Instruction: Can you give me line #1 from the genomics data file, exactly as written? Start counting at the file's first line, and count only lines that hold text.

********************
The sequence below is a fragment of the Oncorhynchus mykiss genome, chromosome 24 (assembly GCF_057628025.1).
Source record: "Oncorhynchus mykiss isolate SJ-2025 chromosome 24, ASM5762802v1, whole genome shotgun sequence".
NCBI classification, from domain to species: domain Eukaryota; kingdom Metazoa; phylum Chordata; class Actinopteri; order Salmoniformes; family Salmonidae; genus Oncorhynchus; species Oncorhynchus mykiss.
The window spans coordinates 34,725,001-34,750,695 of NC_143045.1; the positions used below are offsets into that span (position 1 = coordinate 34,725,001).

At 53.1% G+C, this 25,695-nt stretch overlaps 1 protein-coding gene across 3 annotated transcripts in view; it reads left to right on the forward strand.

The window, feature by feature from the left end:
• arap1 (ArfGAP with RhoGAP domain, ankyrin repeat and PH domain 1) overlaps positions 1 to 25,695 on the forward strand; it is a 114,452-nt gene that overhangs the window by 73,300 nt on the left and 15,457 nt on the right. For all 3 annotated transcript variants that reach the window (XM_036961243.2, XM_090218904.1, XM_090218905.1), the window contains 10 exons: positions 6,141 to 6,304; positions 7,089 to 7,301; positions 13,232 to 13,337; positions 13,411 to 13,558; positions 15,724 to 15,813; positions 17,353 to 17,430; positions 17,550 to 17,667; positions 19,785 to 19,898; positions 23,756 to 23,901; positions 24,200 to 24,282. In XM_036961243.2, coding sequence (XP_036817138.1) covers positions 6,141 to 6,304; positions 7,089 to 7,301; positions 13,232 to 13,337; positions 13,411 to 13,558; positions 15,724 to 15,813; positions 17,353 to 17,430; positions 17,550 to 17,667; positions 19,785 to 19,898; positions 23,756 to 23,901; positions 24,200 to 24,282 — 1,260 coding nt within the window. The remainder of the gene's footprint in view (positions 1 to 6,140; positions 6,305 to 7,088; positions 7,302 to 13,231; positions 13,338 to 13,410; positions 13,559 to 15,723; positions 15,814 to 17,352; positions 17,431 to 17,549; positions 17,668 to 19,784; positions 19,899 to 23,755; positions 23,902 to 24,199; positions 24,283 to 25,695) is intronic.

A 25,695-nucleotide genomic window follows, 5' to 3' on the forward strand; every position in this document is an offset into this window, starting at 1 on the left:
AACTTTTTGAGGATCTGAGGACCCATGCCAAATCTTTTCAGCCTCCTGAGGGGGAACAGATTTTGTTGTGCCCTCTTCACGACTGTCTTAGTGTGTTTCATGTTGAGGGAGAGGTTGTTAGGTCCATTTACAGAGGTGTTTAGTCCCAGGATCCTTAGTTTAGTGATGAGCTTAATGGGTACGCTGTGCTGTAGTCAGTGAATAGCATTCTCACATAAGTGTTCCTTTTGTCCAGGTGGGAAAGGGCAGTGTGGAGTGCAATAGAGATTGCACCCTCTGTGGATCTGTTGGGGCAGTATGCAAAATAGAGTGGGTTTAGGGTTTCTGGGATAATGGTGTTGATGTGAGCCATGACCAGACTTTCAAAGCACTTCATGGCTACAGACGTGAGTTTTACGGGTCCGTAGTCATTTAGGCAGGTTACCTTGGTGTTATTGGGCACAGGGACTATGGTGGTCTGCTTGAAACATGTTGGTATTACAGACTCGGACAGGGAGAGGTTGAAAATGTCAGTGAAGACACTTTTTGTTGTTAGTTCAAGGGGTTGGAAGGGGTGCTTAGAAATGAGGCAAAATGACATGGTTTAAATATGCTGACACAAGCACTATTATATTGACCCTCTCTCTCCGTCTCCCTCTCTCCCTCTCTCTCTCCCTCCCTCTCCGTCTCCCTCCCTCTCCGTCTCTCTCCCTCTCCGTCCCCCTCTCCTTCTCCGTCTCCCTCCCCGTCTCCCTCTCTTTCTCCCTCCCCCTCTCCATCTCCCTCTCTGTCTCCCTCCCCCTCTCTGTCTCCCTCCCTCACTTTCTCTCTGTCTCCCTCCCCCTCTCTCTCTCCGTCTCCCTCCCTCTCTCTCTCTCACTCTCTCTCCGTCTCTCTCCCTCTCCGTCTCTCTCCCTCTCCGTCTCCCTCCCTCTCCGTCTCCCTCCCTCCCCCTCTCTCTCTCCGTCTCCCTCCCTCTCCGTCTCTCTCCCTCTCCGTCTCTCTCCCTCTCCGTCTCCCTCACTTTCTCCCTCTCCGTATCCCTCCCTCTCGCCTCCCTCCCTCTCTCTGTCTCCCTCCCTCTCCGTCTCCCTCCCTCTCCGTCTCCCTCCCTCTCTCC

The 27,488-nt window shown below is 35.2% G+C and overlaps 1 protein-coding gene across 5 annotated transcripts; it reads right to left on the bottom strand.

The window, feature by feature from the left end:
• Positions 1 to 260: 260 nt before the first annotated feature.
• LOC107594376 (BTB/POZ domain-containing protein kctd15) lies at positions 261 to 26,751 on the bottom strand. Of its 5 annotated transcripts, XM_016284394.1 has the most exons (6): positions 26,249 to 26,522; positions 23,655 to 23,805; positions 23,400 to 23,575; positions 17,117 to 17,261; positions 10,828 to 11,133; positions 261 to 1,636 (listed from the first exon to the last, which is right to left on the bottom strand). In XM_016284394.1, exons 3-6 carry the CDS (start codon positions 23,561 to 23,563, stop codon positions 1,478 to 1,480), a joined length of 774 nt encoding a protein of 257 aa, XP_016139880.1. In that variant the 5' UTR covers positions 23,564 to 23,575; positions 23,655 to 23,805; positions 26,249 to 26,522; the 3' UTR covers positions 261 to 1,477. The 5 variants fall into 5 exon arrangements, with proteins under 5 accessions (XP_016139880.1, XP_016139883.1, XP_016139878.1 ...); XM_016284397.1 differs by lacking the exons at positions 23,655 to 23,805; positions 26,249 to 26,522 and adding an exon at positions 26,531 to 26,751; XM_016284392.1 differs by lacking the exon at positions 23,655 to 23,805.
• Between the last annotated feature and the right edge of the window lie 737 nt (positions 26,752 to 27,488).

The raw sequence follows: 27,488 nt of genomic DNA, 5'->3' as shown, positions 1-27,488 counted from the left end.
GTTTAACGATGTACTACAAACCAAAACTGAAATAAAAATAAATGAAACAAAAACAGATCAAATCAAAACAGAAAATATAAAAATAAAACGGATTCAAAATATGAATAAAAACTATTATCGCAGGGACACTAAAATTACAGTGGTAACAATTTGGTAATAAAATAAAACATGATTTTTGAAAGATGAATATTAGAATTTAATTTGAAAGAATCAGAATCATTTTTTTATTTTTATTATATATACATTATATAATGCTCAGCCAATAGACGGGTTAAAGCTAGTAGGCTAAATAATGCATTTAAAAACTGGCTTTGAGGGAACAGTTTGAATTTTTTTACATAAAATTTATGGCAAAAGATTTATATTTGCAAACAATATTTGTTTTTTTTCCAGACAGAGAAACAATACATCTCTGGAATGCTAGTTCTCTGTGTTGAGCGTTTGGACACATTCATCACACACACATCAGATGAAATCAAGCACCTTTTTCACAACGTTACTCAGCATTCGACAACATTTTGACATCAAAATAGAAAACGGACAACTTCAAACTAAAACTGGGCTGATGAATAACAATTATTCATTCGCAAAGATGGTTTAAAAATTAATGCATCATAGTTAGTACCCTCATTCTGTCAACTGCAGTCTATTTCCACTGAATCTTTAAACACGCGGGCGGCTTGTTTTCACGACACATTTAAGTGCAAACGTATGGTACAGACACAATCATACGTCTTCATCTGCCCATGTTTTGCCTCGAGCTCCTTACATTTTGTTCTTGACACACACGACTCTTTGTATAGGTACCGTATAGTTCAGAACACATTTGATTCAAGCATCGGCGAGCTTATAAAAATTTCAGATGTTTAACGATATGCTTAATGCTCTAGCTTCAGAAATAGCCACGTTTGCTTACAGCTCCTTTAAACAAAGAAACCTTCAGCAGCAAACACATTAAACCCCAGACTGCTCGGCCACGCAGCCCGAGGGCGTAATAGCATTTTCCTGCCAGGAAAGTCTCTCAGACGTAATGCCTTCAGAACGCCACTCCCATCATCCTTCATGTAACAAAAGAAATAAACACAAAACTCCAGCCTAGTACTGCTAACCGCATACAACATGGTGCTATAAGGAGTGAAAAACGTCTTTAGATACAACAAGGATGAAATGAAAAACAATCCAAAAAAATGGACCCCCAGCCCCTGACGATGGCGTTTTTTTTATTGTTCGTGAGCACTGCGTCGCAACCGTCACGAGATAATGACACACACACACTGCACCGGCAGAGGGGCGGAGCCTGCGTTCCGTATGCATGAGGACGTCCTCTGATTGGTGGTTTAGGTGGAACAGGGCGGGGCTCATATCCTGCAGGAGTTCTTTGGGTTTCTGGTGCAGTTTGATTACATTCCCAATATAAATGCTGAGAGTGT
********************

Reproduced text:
The sequence below is a fragment of the Oncorhynchus mykiss genome, chromosome 24 (assembly GCF_057628025.1).